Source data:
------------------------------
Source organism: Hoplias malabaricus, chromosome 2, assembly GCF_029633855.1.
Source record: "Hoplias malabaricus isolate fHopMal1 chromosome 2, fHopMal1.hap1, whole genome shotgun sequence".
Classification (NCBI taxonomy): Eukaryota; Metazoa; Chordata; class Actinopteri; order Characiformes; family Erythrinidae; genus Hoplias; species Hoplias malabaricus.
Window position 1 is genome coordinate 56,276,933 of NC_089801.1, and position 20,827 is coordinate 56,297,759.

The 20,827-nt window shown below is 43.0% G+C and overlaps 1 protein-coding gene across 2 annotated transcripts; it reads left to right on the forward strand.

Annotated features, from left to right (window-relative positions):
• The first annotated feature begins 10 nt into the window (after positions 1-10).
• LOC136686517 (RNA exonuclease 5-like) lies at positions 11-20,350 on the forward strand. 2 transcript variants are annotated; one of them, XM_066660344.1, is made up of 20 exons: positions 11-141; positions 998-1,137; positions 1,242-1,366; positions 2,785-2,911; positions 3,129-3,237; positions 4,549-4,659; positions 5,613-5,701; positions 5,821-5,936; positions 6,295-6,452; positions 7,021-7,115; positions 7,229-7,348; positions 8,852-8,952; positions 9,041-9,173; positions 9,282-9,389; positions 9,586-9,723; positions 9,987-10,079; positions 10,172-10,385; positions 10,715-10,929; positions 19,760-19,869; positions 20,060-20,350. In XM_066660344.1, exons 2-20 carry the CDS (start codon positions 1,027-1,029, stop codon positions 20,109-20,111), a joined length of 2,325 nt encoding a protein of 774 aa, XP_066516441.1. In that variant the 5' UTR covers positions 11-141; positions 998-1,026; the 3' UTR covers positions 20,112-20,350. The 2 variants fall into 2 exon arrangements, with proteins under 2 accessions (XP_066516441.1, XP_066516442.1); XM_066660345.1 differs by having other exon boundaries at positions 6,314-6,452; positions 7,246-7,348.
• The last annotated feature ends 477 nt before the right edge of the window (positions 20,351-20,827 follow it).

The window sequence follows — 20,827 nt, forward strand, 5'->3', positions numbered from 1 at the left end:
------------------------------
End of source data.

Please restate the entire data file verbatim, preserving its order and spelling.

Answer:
Source organism: Hoplias malabaricus, chromosome 2, assembly GCF_029633855.1.
Source record: "Hoplias malabaricus isolate fHopMal1 chromosome 2, fHopMal1.hap1, whole genome shotgun sequence".
Classification (NCBI taxonomy): Eukaryota; Metazoa; Chordata; class Actinopteri; order Characiformes; family Erythrinidae; genus Hoplias; species Hoplias malabaricus.
Window position 1 is genome coordinate 56,276,933 of NC_089801.1, and position 20,827 is coordinate 56,297,759.

The 20,827-nt window shown below is 43.0% G+C and overlaps 1 protein-coding gene across 2 annotated transcripts; it reads left to right on the forward strand.

Annotated features, from left to right (window-relative positions):
• The first annotated feature begins 10 nt into the window (after positions 1-10).
• LOC136686517 (RNA exonuclease 5-like) lies at positions 11-20,350 on the forward strand. 2 transcript variants are annotated; one of them, XM_066660344.1, is made up of 20 exons: positions 11-141; positions 998-1,137; positions 1,242-1,366; positions 2,785-2,911; positions 3,129-3,237; positions 4,549-4,659; positions 5,613-5,701; positions 5,821-5,936; positions 6,295-6,452; positions 7,021-7,115; positions 7,229-7,348; positions 8,852-8,952; positions 9,041-9,173; positions 9,282-9,389; positions 9,586-9,723; positions 9,987-10,079; positions 10,172-10,385; positions 10,715-10,929; positions 19,760-19,869; positions 20,060-20,350. In XM_066660344.1, exons 2-20 carry the CDS (start codon positions 1,027-1,029, stop codon positions 20,109-20,111), a joined length of 2,325 nt encoding a protein of 774 aa, XP_066516441.1. In that variant the 5' UTR covers positions 11-141; positions 998-1,026; the 3' UTR covers positions 20,112-20,350. The 2 variants fall into 2 exon arrangements, with proteins under 2 accessions (XP_066516441.1, XP_066516442.1); XM_066660345.1 differs by having other exon boundaries at positions 6,314-6,452; positions 7,246-7,348.
• The last annotated feature ends 477 nt before the right edge of the window (positions 20,351-20,827 follow it).

The window sequence follows — 20,827 nt, forward strand, 5'->3', positions numbered from 1 at the left end: